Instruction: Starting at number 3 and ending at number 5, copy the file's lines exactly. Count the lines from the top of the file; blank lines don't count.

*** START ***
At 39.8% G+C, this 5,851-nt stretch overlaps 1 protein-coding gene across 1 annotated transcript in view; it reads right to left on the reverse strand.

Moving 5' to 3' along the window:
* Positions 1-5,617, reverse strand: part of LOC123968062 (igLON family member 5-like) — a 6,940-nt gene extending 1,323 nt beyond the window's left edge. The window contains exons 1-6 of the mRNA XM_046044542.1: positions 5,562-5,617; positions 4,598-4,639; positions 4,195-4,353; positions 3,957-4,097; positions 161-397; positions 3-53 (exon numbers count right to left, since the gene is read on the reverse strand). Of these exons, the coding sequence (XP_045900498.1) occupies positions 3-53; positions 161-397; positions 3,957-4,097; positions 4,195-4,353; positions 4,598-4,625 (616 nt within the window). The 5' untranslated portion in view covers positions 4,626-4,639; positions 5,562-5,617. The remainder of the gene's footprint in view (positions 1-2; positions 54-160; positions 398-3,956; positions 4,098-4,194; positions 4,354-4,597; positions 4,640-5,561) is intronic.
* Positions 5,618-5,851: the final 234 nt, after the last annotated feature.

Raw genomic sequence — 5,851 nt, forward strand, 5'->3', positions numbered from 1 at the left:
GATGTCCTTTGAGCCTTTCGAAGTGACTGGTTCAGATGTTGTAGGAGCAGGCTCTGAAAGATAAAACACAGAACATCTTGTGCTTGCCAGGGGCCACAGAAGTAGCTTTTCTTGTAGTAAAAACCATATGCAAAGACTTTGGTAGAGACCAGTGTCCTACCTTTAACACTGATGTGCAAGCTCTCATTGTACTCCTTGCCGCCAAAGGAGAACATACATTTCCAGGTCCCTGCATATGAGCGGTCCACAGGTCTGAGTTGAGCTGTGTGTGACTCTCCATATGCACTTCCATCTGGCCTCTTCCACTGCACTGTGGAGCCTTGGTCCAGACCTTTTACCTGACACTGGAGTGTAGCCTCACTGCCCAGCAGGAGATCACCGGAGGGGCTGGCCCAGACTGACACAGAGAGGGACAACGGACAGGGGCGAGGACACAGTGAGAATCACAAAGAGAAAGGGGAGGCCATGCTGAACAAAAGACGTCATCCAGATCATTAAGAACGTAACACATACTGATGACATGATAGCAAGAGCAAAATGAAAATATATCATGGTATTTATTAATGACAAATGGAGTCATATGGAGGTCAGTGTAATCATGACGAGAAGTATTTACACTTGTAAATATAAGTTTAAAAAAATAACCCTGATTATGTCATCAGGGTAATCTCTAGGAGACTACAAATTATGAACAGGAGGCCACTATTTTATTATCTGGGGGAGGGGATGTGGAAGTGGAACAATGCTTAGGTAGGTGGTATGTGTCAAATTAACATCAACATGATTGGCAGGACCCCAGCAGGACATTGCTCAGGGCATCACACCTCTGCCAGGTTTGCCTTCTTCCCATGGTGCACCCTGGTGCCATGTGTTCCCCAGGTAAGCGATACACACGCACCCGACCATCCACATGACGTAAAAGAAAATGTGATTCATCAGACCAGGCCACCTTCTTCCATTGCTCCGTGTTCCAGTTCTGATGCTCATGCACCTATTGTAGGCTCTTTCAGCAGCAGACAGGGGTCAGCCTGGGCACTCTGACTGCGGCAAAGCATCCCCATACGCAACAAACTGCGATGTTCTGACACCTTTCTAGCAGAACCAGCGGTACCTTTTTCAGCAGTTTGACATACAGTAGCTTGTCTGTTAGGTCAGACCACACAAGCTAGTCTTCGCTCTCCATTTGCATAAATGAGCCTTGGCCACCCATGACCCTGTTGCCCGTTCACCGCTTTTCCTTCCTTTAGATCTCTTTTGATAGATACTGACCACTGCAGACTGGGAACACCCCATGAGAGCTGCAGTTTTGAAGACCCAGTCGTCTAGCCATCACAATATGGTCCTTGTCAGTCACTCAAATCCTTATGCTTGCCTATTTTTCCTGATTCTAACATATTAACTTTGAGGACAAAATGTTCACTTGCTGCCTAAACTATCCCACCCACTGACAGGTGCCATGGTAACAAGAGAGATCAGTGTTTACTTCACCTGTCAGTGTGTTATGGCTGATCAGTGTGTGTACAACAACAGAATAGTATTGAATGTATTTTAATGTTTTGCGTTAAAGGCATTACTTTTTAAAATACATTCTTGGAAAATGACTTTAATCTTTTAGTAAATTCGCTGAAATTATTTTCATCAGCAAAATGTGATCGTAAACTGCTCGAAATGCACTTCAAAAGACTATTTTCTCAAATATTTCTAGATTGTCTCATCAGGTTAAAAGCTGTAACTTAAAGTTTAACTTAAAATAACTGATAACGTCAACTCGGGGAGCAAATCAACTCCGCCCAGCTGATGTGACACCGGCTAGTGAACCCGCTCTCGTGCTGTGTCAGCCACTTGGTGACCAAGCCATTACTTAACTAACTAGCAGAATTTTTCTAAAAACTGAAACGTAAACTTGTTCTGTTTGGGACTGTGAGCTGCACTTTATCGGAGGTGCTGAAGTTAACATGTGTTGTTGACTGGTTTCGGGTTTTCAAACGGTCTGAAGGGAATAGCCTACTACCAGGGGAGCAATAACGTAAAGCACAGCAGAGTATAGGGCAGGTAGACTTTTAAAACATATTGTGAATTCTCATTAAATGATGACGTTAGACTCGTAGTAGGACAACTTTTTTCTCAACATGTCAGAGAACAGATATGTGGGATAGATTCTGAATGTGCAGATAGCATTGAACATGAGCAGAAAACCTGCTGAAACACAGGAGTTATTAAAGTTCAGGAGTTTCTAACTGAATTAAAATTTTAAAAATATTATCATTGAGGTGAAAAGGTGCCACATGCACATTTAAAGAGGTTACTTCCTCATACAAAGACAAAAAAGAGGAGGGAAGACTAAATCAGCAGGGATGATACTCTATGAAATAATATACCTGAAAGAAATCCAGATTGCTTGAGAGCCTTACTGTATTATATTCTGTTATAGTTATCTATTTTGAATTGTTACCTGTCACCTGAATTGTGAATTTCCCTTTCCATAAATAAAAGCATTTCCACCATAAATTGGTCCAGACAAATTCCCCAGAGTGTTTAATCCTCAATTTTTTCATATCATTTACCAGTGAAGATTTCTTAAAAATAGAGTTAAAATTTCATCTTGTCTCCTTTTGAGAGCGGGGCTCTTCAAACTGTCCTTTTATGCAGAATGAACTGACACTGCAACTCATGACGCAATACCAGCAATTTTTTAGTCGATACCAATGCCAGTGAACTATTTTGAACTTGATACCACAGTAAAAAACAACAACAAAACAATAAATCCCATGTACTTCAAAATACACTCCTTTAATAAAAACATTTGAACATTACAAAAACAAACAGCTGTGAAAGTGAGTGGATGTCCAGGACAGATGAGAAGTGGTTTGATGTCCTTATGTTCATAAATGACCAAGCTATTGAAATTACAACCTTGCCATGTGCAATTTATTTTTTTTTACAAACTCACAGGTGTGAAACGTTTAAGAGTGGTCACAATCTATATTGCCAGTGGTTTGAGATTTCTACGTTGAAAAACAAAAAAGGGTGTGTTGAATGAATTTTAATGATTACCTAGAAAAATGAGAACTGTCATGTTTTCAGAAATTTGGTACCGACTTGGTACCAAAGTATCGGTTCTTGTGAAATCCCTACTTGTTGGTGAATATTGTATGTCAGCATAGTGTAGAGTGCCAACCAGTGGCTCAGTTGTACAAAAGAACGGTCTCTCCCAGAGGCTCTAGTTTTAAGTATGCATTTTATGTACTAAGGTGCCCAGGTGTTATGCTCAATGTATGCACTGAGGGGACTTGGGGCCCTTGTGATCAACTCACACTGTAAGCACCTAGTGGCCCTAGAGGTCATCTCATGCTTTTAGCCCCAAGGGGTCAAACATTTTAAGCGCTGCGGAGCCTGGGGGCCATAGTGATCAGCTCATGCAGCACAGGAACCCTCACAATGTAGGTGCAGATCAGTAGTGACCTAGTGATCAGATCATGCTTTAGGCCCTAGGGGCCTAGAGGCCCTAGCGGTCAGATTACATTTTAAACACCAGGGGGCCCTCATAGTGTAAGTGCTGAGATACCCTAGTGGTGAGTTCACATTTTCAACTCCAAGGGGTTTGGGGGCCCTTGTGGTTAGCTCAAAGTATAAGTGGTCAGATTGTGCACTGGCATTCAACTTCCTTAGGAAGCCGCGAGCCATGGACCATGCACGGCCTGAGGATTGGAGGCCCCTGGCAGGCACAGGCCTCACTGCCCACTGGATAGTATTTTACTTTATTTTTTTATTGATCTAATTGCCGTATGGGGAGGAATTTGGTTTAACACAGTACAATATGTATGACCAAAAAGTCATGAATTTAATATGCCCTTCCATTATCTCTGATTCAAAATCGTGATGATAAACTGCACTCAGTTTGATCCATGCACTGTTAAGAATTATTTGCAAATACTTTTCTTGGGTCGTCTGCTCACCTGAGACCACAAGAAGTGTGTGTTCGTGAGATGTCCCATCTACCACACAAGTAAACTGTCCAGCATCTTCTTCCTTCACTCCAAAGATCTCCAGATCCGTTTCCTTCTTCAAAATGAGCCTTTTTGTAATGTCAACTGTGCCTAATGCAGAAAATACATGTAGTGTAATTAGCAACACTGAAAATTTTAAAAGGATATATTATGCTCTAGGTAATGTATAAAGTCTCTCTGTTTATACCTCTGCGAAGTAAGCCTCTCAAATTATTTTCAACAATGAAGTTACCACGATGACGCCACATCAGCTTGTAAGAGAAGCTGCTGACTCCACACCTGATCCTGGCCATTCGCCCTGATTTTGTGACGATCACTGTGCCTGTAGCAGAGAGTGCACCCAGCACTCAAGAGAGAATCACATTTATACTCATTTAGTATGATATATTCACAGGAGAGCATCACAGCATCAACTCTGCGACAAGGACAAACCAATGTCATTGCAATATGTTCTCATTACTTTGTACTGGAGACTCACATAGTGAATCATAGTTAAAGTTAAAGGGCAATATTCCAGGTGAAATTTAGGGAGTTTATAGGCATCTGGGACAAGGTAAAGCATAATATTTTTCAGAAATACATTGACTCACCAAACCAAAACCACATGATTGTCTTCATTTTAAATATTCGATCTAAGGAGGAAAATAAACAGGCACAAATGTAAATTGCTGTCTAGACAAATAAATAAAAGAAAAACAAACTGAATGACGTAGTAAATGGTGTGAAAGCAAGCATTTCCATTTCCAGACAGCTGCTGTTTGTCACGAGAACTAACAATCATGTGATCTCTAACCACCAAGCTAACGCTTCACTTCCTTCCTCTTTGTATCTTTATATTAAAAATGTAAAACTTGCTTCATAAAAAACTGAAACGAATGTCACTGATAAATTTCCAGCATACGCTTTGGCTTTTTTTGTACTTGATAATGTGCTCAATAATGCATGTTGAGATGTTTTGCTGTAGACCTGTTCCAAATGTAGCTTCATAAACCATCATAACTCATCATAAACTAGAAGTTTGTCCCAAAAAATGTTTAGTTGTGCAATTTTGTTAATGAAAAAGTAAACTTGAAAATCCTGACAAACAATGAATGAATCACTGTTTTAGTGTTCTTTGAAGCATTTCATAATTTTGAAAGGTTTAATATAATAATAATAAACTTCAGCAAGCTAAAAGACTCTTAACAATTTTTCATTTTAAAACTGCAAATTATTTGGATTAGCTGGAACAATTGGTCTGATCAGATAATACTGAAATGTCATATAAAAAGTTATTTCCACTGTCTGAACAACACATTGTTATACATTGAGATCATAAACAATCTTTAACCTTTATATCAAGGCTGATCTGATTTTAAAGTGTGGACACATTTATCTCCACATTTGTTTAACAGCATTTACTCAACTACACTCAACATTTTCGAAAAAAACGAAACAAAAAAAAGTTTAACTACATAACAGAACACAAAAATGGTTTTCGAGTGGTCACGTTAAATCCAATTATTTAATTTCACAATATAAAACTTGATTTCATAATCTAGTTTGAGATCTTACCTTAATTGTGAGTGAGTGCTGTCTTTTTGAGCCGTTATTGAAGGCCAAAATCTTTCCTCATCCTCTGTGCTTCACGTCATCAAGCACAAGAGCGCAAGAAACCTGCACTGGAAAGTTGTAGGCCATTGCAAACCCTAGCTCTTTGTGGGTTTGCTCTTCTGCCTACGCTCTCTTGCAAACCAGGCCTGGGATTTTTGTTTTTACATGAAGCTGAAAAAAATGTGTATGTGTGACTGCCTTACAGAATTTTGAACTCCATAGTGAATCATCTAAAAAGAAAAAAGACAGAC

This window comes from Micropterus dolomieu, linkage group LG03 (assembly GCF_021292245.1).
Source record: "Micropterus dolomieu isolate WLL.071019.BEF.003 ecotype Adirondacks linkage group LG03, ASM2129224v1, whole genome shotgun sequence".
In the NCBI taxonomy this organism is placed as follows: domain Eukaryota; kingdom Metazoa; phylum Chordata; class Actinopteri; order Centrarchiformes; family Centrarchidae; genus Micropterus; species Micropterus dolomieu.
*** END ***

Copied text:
* Positions 1-5,617, reverse strand: part of LOC123968062 (igLON family member 5-like) — a 6,940-nt gene extending 1,323 nt beyond the window's left edge. The window contains exons 1-6 of the mRNA XM_046044542.1: positions 5,562-5,617; positions 4,598-4,639; positions 4,195-4,353; positions 3,957-4,097; positions 161-397; positions 3-53 (exon numbers count right to left, since the gene is read on the reverse strand). Of these exons, the coding sequence (XP_045900498.1) occupies positions 3-53; positions 161-397; positions 3,957-4,097; positions 4,195-4,353; positions 4,598-4,625 (616 nt within the window). The 5' untranslated portion in view covers positions 4,626-4,639; positions 5,562-5,617. The remainder of the gene's footprint in view (positions 1-2; positions 54-160; positions 398-3,956; positions 4,098-4,194; positions 4,354-4,597; positions 4,640-5,561) is intronic.
* Positions 5,618-5,851: the final 234 nt, after the last annotated feature.

Raw genomic sequence — 5,851 nt, forward strand, 5'->3', positions numbered from 1 at the left: